|Publication number||US7697544 B1|
|Application number||US 11/740,584|
|Publication date||Apr 13, 2010|
|Filing date||Apr 26, 2007|
|Priority date||Apr 16, 2002|
|Also published as||US7227867, US7995586, US20100150159|
|Publication number||11740584, 740584, US 7697544 B1, US 7697544B1, US-B1-7697544, US7697544 B1, US7697544B1|
|Inventors||Dennis C. Ferguson, Der-Hwa Gan|
|Original Assignee||Juniper Networks, Inc.|
|Export Citation||BiBTeX, EndNote, RefMan|
|Patent Citations (15), Non-Patent Citations (1), Referenced by (5), Classifications (10), Legal Events (2)|
|External Links: USPTO, USPTO Assignment, Espacenet|
This application is a continuation of U.S. patent application Ser. No. 10/192,859, filed Jul. 11, 2002, now U.S. Pat. No. 7,227,867, which claims priority under 35 U.S.C. §119 based on U.S. Provisional Application Ser. No. 60/372,428, filed Apr. 16, 2002, the disclosures of which are incorporated herein by reference.
1. Field of the Invention
The present invention relates generally to data networks and, more particularly, to multi-protocol label switching in a network device.
2. Description of Related Art
Multi-protocol label switching (MPLS) is a forwarding scheme in which packet forwarding is based on one or more MPLS labels included in the packet. For example,
Header 110 may include source and destination information for data packet 100, such as a data link layer header. MPLS label 120, also referred to hereafter as a tag, is a 4-byte field that includes a 20-bit label 122, a 3-bit class of service (CoS) identifier 124, a bottom of stack (S) bit 126, and an 8-bit time-to-live (TTL) field 128. Label 122 includes information for identifying the next hop for data packet 100. CoS identifier 124 indicates the class of service with which the packet should be handled. Bottom of stack bit 126 may indicate whether MPLS label 120 is the bottom label in a stack of labels. For example, a packet may include a number of labels similar to MPLS label 120. Typically, when multiple MPLS labels are present, the MPLS labels 120 are organized as a last-in, first-out stack referred to as a label stack. Bottom of stack bit 126 identifies whether MPLS label 120 is the bottom label in the label stack. TTL field 128 may include a count value that identifies the number of hops/links over which a packet may be routed and may be used to prevent a packet from staying in a network indefinitely. TTL field 128 may be decremented at each hop that data packet 100 takes. When the count value in a packet's TTL field 128 reaches zero or some other predetermined value, the data packet may be discarded. Payload 130 may include the actual payload of data packet 100, such as a conventional Internet Protocol (IP) packet. For example, payload 130 may include an IPv4 or an IPv6 packet.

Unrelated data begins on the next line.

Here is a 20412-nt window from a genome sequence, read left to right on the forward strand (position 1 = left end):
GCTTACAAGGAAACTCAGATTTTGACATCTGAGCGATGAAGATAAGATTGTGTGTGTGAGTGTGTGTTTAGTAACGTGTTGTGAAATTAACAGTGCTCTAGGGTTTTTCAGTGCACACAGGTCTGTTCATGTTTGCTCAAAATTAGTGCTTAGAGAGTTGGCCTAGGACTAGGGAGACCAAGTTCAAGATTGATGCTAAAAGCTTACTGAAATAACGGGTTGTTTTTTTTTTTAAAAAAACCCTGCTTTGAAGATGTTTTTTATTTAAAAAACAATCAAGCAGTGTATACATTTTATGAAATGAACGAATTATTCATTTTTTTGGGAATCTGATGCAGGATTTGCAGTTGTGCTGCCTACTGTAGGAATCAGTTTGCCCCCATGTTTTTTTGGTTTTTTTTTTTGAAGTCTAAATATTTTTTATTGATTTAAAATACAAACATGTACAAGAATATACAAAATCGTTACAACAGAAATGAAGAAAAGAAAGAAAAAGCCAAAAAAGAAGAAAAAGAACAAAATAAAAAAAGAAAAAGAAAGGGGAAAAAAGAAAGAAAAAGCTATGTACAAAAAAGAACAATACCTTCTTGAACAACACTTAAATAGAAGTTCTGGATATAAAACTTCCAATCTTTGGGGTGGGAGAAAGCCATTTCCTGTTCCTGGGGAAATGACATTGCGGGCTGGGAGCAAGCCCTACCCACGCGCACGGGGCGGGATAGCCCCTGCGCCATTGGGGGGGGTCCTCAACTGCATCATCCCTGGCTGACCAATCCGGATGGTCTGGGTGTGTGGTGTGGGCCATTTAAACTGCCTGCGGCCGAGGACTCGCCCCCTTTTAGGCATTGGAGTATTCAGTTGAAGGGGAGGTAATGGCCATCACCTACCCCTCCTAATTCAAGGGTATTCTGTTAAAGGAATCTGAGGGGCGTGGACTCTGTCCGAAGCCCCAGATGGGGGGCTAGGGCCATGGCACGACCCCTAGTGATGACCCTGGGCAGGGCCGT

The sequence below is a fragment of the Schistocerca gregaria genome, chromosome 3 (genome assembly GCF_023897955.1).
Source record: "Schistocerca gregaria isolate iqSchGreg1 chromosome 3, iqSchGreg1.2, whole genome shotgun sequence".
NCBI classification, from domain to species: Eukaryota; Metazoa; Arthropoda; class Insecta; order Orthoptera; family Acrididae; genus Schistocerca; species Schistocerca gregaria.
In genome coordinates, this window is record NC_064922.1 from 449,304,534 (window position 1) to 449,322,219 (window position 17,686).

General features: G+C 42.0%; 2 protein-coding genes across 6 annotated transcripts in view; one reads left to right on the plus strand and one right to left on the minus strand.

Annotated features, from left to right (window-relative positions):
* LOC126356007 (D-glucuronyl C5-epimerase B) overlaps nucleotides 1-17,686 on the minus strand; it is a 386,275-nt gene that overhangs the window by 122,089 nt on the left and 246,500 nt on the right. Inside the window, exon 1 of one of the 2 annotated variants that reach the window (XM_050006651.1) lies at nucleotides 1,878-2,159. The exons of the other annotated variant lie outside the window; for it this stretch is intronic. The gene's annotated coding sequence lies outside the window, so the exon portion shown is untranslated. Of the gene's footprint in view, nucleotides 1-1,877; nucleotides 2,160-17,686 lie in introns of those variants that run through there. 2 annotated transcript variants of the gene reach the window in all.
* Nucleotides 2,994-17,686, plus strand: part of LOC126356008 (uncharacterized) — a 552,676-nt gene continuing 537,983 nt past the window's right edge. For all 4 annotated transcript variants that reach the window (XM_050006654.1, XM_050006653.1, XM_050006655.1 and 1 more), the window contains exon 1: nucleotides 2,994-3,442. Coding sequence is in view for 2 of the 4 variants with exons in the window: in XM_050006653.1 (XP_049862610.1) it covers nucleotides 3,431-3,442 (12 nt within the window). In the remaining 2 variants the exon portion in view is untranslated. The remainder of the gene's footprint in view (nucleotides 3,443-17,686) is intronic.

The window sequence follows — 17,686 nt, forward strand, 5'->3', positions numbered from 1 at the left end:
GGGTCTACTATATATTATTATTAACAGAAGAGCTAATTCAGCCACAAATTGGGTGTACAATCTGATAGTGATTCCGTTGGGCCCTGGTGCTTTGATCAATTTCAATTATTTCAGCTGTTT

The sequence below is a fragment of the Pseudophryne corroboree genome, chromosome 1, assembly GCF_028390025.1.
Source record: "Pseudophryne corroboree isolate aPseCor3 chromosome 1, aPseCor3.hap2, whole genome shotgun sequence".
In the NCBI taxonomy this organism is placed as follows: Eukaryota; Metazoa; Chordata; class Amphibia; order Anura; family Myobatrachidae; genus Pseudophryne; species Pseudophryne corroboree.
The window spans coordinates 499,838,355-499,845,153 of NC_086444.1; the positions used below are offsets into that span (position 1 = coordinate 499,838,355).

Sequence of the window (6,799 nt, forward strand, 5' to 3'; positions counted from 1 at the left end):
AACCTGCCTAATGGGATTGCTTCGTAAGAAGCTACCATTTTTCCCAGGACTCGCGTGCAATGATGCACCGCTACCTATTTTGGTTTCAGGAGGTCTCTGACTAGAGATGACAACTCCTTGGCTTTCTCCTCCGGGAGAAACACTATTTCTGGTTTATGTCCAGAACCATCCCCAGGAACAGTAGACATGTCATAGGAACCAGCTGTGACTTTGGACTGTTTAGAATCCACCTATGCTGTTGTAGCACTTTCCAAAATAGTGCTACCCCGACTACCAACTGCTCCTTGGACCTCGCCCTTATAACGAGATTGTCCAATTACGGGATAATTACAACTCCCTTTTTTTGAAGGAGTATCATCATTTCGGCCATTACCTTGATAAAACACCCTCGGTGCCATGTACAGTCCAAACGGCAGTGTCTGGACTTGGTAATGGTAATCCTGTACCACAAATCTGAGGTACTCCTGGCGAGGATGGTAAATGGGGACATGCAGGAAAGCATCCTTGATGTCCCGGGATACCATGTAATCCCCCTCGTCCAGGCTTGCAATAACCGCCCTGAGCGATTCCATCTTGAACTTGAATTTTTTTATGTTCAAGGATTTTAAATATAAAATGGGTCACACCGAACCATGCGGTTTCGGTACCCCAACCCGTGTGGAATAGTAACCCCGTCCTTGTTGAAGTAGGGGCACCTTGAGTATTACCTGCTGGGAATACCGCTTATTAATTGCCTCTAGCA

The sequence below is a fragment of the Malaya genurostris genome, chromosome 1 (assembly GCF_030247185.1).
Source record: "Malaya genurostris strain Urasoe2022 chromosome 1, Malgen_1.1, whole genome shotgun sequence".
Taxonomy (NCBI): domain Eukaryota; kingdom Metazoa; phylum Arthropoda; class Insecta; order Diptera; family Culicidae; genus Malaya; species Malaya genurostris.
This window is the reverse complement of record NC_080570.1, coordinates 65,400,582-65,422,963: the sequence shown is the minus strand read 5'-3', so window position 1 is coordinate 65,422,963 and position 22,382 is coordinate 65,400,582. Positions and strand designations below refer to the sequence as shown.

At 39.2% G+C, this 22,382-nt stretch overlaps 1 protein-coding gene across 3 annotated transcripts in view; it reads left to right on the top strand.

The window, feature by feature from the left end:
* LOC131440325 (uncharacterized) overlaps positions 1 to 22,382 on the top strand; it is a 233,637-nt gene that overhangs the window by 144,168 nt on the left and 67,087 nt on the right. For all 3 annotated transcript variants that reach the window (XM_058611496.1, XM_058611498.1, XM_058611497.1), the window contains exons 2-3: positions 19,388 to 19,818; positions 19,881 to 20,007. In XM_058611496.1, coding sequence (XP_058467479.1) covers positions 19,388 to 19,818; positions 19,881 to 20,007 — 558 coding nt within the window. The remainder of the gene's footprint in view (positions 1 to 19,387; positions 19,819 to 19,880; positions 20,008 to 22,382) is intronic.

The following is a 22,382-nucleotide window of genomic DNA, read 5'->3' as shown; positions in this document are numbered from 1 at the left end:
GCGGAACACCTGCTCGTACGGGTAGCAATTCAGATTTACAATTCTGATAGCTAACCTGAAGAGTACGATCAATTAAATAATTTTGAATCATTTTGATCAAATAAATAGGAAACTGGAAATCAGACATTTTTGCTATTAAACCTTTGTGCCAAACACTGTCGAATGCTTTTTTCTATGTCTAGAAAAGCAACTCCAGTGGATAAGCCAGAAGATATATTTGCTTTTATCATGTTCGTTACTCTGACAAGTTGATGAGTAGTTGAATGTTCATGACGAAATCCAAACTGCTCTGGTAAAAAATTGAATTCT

In conventional network routing, a router uses the information in payload 130 to determine the next hop(s) for data packet 100. In MPLS routing, a router uses the information in MPLS label 120 to determine how to route packet 100 to its intended destination(s).
During processing of packet 100, the router may “pop” one or more of the tags (i.e., remove one or more of the tags from the packet). For example, if a label stack is present, the router may pop one or more tags from the top of the label stack. The router may also “push” tags onto the packet (i.e., add one or more tags to the packet). For example, if a label stack is present, the router may add one or more tags to the top of the label stack. When tags are popped, TTL field 128 is typically copied to the next tag in the stack. Similarly, when tags are pushed, TTL field 128 is typically copied from the top tag in the stack to the new tag.
A problem associated with processing MPLS packets occurs in the popping and pushing of tags. For example, in some routers, when a data packet is received, the data packet is written to a memory. In this situation, copying a TTL field from a popped tag to the next tag in the stack may require accessing the memory where the data packet is stored. For example, the router may read the packet from memory, delete the popped tag, copy the TTL from the popped tag to the next tag in the stack and restore the modified packet in memory. Accessing the memory in this manner increases internal router bandwidth requirements associated with reading/writing data to/from the memory. Such bandwidth requirements are typically costly and may increase latency associated with forwarding MPLS packets.
Therefore, there exists a need for systems and methods that improve the processing associated with MPLS packets.